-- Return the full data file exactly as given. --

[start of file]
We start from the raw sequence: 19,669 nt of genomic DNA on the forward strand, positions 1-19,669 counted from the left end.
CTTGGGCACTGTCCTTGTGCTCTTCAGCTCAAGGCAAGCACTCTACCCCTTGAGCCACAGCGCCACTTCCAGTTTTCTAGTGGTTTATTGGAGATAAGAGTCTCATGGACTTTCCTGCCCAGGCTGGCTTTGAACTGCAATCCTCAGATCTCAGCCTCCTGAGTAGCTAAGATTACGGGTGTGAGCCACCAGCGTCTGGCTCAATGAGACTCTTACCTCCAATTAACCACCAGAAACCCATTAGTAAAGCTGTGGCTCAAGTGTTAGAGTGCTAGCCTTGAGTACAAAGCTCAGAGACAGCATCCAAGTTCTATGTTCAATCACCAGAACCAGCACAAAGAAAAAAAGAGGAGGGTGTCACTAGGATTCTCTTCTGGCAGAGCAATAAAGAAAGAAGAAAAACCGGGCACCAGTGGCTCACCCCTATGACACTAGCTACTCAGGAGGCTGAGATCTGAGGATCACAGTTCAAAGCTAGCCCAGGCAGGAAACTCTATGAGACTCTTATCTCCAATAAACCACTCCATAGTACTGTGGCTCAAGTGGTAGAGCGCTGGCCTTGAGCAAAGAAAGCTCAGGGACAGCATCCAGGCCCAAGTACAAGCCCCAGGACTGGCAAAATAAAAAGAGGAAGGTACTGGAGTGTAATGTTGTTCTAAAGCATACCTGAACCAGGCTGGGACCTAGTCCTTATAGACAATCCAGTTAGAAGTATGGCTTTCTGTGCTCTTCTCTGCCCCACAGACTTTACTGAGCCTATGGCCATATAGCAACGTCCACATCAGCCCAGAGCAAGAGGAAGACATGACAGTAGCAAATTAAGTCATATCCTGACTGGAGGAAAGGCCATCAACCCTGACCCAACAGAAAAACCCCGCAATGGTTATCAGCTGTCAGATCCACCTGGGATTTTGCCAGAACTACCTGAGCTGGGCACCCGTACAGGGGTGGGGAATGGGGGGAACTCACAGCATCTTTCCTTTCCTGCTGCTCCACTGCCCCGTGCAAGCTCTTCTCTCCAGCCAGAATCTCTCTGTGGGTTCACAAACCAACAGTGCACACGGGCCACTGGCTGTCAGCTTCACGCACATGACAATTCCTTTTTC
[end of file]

We start from the raw sequence: 19,669 nt of genomic DNA on the forward strand, positions 1-19,669 counted from the left end.
CTTGGGCACTGTCCTTGTGCTCTTCAGCTCAAGGCAAGCACTCTACCCCTTGAGCCACAGCGCCACTTCCAGTTTTCTAGTGGTTTATTGGAGATAAGAGTCTCATGGACTTTCCTGCCCAGGCTGGCTTTGAACTGCAATCCTCAGATCTCAGCCTCCTGAGTAGCTAAGATTACGGGTGTGAGCCACCAGCGTCTGGCTCAATGAGACTCTTACCTCCAATTAACCACCAGAAACCCATTAGTAAAGCTGTGGCTCAAGTGTTAGAGTGCTAGCCTTGAGTACAAAGCTCAGAGACAGCATCCAAGTTCTATGTTCAATCACCAGAACCAGCACAAAGAAAAAAAGAGGAGGGTGTCACTAGGATTCTCTTCTGGCAGAGCAATAAAGAAAGAAGAAAAACCGGGCACCAGTGGCTCACCCCTATGACACTAGCTACTCAGGAGGCTGAGATCTGAGGATCACAGTTCAAAGCTAGCCCAGGCAGGAAACTCTATGAGACTCTTATCTCCAATAAACCACTCCATAGTACTGTGGCTCAAGTGGTAGAGCGCTGGCCTTGAGCAAAGAAAGCTCAGGGACAGCATCCAGGCCCAAGTACAAGCCCCAGGACTGGCAAAATAAAAAGAGGAAGGTACTGGAGTGTAATGTTGTTCTAAAGCATACCTGAACCAGGCTGGGACCTAGTCCTTATAGACAATCCAGTTAGAAGTATGGCTTTCTGTGCTCTTCTCTGCCCCACAGACTTTACTGAGCCTATGGCCATATAGCAACGTCCACATCAGCCCAGAGCAAGAGGAAGACATGACAGTAGCAAATTAAGTCATATCCTGACTGGAGGAAAGGCCATCAACCCTGACCCAACAGAAAAACCCCGCAATGGTTATCAGCTGTCAGATCCACCTGGGATTTTGCCAGAACTACCTGAGCTGGGCACCCGTACAGGGGTGGGGAATGGGGGGAACTCACAGCATCTTTCCTTTCCTGCTGCTCCACTGCCCCGTGCAAGCTCTTCTCTCCAGCCAGAATCTCTCTGTGGGTTCACAAACCAACAGTGCACACGGGCCACTGGCTGTCAGCTTCACGCACATGACAATTCCTTTTTC